Board of Adjustment considers a fee change
Tuesday, February 28, 2017 by Elizabeth Pagano
After more than a year of discussion and drafting, the Board of Adjustment continues to move forward with a request to change its fees.
Board Member Bryan King read his proposal for a change to the fees charged for interpretation cases at the board’s meeting on Feb. 13. Interpretation cases are opened when someone believes that city staff has made an error in the application of city code. Given the facts that there are a small number of interpretation cases each year and a supermajority of the board must approve interpretation cases, King warned that the risk of disenfranchising the public was greater than abuse of the system, and recommended that the general fees be eliminated.
Under his proposal, notification fees would remain intact, but if the applicant prevailed, the notification fee would be refunded under the general reasoning that no one should pay to have the city correct a mistake.
“Before, if a citizen or citizen group wanted to do that, they had to come up with three- or four-hundred dollars,” said King. “Now, on personal experience … my neighborhood had to pony up $2,200 to get a code interpretation. And it’s gone up from that.”
Currently, Board of Adjustment fees are $2,375.36 for residential zoning and $2,320.24 for all other zoning. Notification fees are $582. Typically, the board hears five to eight interpretation cases a year.
Board Member Eric Goff said that he understood that the purpose of the fees was to recover the costs associated with staff time in cases. In that context, he said, there should be a high bar set for waiving fees. However, he did agree with returning the full fee if the appellant was successful. He also shared a concern that not having a high bar of entry for interpretations could result in an increase in the cases, which are often time-consuming and complicated.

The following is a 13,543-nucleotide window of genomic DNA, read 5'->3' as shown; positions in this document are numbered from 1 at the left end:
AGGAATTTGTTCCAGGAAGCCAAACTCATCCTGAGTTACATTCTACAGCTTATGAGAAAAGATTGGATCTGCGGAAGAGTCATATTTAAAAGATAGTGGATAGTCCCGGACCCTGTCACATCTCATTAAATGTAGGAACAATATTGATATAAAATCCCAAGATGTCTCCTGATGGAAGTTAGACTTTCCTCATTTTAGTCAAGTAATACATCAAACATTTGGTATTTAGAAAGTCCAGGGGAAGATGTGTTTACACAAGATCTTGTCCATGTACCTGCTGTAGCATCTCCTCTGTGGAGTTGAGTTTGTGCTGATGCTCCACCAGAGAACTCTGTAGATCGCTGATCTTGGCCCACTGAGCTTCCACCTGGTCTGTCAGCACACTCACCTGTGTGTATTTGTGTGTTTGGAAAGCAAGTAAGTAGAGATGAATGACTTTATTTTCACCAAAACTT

“Maybe it didn’t happen in the past as much, but we’re all aware that there’s a lot of tension in the city, and it’s growing,” said Goff. “I would hate for us to have seven-day meetings.”
In the end, board members opted to postpone approving a draft of a letter to the city manager requesting a change in the fee schedule as part of the budget process. The extra time will allow the board to articulate whom the fee reductions would apply to and what the fees should be, which remained a bit hazy at the February meeting.
Photo by John Flynn.
The Austin Monitor’s work is made possible by donations from the community. Though our reporting covers donors from time to time, we are careful to keep business and editorial efforts separate while maintaining transparency. A complete list of donors is available here, and our code of ethics is explained here.
Join Your Friends and Neighbors
We're a nonprofit news organization, and we put our service to you above all else. That will never change. But public-service journalism requires community support from readers like you. Will you join your friends and neighbors to support our work and mission?